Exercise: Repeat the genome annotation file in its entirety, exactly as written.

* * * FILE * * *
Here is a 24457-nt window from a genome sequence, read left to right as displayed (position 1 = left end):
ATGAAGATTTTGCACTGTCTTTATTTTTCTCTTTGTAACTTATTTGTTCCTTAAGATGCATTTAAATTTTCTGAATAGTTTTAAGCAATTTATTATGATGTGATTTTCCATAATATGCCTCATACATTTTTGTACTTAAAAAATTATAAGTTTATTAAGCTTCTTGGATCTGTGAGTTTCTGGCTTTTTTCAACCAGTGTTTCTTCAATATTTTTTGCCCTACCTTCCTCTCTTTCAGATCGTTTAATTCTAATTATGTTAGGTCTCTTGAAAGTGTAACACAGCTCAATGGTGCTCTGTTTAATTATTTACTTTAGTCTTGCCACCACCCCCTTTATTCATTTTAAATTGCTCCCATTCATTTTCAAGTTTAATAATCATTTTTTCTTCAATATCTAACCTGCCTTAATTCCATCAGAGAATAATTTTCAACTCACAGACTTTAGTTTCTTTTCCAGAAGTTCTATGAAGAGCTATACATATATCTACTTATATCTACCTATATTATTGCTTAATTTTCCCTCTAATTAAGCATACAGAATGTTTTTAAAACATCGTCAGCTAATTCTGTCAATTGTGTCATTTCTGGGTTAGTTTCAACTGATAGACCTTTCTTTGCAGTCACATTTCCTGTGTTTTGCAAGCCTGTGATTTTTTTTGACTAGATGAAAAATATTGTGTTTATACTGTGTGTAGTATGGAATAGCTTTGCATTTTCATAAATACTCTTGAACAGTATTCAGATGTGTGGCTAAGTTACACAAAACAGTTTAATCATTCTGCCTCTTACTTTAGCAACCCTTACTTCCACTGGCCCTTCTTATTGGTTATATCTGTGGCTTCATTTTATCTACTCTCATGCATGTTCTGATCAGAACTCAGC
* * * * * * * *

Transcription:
Here is a 24457-nt window from a genome sequence, read left to right as displayed (position 1 = left end):
ATGAAGATTTTGCACTGTCTTTATTTTTCTCTTTGTAACTTATTTGTTCCTTAAGATGCATTTAAATTTTCTGAATAGTTTTAAGCAATTTATTATGATGTGATTTTCCATAATATGCCTCATACATTTTTGTACTTAAAAAATTATAAGTTTATTAAGCTTCTTGGATCTGTGAGTTTCTGGCTTTTTTCAACCAGTGTTTCTTCAATATTTTTTGCCCTACCTTCCTCTCTTTCAGATCGTTTAATTCTAATTATGTTAGGTCTCTTGAAAGTGTAACACAGCTCAATGGTGCTCTGTTTAATTATTTACTTTAGTCTTGCCACCACCCCCTTTATTCATTTTAAATTGCTCCCATTCATTTTCAAGTTTAATAATCATTTTTTCTTCAATATCTAACCTGCCTTAATTCCATCAGAGAATAATTTTCAACTCACAGACTTTAGTTTCTTTTCCAGAAGTTCTATGAAGAGCTATACATATATCTACTTATATCTACCTATATTATTGCTTAATTTTCCCTCTAATTAAGCATACAGAATGTTTTTAAAACATCGTCAGCTAATTCTGTCAATTGTGTCATTTCTGGGTTAGTTTCAACTGATAGACCTTTCTTTGCAGTCACATTTCCTGTGTTTTGCAAGCCTGTGATTTTTTTTGACTAGATGAAAAATATTGTGTTTATACTGTGTGTAGTATGGAATAGCTTTGCATTTTCATAAATACTCTTGAACAGTATTCAGATGTGTGGCTAAGTTACACAAAACAGTTTAATCATTCTGCCTCTTACTTTAGCAACCCTTACTTCCACTGGCCCTTCTTATTGGTTATATCTGTGGCTTCATTTTATCTACTCTCATGCATGTTCTGATCAGAACTCAGC